NASA Graduate Student Award Winners
The APAM Department is pleased to announce that three of our graduate students have received NASA Fellowships.
John Dwyer, an Applied Mathematics graduate student who works with Prof. Adam Sobel (APAM) and Prof. Michela Biasutti (Lamont-Doherty Earth Observatory), received a NASA Earth and Space Science Fellowship. 57 awards were given out of 331 applications.
Dwyer commented that, “My research is on the seasonal cycle of temperature. I’m studying how and why the seasons might change under global warming. Global climate models all expect the seasons to start a few days later and have more warming in winter than summer at high latitudes and more summer warming than winter warming at low latitudes. The projected high latitude changes are probably due to sea ice loss in the models: as sea ice melts because of global warming, the newly exposed open ocean slows and damps the surface temperature’s response to the sun. To understand this phenomenon, I’m using global climate models, observations, and simple models. I’ve been studying this problem since June 2010 under the auspices of my advisors, Adam Sobel and Michela Biasutti, who have been very supportive and helpful. We are finalizing a manuscript on this research for submission.”
Clara Orbe, an Applied Mathematics graduate student, won a NASA/Goddard Space Flight Center Graduate Student Researchers Program fellowship. Clara is very grateful for the guidance she has received from her advisors Lorenzo Polvani (Columbia University) and Mark Holzer (Columbia University and the University of New South Wales).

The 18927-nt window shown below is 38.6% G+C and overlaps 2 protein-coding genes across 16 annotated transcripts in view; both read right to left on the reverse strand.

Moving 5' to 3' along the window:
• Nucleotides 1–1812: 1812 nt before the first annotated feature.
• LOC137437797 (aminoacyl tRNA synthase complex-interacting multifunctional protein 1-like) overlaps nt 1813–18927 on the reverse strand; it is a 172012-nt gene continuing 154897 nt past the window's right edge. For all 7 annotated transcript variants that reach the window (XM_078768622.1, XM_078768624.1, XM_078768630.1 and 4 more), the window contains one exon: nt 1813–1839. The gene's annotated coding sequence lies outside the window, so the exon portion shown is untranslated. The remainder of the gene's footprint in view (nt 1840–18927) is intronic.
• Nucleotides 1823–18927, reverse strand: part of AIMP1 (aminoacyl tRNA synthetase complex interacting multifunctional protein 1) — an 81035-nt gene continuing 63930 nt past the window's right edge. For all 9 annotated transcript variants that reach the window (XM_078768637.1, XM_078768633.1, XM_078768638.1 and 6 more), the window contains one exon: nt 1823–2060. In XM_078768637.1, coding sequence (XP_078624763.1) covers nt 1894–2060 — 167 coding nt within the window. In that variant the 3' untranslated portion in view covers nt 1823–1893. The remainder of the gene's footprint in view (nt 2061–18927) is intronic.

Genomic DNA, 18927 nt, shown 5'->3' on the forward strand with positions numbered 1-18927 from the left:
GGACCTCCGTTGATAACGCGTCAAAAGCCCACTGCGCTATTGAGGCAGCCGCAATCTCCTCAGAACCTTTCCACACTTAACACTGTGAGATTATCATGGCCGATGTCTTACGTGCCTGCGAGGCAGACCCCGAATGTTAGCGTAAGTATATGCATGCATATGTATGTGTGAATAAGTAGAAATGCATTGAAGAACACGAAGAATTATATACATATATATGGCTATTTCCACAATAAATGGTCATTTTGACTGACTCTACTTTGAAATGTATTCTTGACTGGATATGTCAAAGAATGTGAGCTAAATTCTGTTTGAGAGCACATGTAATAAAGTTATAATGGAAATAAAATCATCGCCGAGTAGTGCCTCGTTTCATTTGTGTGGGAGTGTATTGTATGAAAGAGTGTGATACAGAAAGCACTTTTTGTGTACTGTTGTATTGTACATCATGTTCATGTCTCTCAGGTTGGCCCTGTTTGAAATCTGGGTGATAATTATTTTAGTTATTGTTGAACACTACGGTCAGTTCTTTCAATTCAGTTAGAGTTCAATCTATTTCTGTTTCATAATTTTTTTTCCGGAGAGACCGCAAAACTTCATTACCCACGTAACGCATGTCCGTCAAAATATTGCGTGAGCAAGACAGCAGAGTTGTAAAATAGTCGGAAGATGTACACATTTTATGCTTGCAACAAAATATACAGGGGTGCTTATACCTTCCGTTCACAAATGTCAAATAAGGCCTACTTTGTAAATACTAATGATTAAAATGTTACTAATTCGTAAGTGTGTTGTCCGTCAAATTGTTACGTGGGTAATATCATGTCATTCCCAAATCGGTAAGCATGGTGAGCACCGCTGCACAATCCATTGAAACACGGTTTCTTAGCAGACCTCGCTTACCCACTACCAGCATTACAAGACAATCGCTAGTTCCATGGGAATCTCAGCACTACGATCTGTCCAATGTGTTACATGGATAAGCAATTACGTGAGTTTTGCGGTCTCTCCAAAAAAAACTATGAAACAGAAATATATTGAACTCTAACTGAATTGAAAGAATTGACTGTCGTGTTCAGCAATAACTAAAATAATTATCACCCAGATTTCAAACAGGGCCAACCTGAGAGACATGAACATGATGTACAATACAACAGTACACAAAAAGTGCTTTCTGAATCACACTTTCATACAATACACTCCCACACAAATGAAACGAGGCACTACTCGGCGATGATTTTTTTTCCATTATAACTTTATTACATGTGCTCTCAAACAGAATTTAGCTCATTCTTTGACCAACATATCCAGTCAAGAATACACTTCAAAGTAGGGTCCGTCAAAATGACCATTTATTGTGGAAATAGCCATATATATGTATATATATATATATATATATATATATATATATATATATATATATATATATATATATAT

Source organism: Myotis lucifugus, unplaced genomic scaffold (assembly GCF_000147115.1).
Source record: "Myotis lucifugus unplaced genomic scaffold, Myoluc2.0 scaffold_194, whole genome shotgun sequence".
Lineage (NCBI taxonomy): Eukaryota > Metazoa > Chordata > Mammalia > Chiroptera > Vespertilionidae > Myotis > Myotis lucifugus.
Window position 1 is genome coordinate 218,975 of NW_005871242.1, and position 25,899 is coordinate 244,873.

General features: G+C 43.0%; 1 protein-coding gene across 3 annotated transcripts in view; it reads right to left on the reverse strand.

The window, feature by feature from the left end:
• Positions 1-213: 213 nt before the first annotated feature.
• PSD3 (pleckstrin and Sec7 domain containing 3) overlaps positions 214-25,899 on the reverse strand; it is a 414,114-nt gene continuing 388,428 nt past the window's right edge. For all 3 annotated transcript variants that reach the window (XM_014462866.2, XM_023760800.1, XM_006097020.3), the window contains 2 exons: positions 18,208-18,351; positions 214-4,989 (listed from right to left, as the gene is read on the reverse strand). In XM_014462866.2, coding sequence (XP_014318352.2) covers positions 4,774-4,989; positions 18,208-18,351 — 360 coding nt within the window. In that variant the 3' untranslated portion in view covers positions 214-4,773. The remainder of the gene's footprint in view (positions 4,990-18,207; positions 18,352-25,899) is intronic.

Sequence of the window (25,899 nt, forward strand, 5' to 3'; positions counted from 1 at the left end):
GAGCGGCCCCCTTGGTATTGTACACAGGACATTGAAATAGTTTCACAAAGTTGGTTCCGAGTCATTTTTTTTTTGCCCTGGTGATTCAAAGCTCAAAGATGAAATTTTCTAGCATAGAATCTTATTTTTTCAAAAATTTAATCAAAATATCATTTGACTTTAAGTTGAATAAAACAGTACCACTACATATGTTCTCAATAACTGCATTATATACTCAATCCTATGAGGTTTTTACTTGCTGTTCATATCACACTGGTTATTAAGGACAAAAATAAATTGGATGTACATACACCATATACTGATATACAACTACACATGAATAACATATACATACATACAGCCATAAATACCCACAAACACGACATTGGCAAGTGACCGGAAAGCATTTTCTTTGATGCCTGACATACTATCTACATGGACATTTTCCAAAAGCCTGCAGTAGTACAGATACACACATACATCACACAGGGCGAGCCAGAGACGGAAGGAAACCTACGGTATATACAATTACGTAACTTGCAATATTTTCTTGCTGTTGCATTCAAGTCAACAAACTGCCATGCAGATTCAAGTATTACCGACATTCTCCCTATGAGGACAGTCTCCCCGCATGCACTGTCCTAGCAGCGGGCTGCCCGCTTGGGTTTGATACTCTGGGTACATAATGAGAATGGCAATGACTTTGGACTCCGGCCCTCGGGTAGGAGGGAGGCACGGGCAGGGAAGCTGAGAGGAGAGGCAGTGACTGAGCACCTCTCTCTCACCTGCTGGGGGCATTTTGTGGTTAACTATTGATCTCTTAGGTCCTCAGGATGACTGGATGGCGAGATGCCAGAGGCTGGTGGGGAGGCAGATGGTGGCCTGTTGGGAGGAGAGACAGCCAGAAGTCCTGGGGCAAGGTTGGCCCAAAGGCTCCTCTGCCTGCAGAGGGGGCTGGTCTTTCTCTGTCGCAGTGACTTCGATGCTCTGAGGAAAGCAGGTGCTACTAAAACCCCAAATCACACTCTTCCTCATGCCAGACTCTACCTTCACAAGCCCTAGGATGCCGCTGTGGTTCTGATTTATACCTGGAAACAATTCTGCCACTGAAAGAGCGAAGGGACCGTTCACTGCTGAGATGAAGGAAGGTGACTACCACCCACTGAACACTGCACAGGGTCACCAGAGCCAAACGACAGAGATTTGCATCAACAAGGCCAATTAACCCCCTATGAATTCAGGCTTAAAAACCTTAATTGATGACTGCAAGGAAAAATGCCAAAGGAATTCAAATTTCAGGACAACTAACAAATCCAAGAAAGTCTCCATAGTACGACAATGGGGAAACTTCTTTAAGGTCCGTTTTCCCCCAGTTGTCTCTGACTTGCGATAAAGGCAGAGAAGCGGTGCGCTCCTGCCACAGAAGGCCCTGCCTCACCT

Yutian Wu, who works with Prof. Mingfang Ting at the Lamont-Doherty Earth Observatory and Prof. Mark Cane, was a recipient of the NASA Earth Science fellowship from September 2008 to August 2011. Her research topic is “Changes in the Location and Intensity of the Midlatitude Storm Tracks in a Warmer Climate.” The work includes using climate models to understand how the midlatitude storm activity is projected to change as a consequence of increased carbon dioxide and the underlying dynamical mechanisms. Yutian successfully defended her Ph.D. dissertation on October 10, 2011. Her recent publications include:
(1) Wu, Yutian, Mingfang Ting, Richard Seager, Mark A. Cane and H.-P. Huang, 2011: Changes in storm tracks and energy transports in a warmer climate simulated by the GFDL CM2.1 model. Climate Dynamics, 37 (1-2), pg. 53-72.
(2) Wu, Yutian, Richard Seager, Mingfang Ting, Naomi Naik and Tiffany A. Shaw, 2011: Atmospheric Circulation Response to an Instantaneous Doubling of Carbon Dioxide Part I: Model Experiments and Transient Thermal Response in the Troposphere. J. Climate, in revision.
(3) Wu, Yutian, Richard Seager, Tiffany A. Shaw, Mingfang Ting, 2011: Atmospheric Circulation Response to an Instantaneous Doubling of Carbon Dioxide Part II: Atmospheric Transient Adjustment and its Dynamics. In preparation.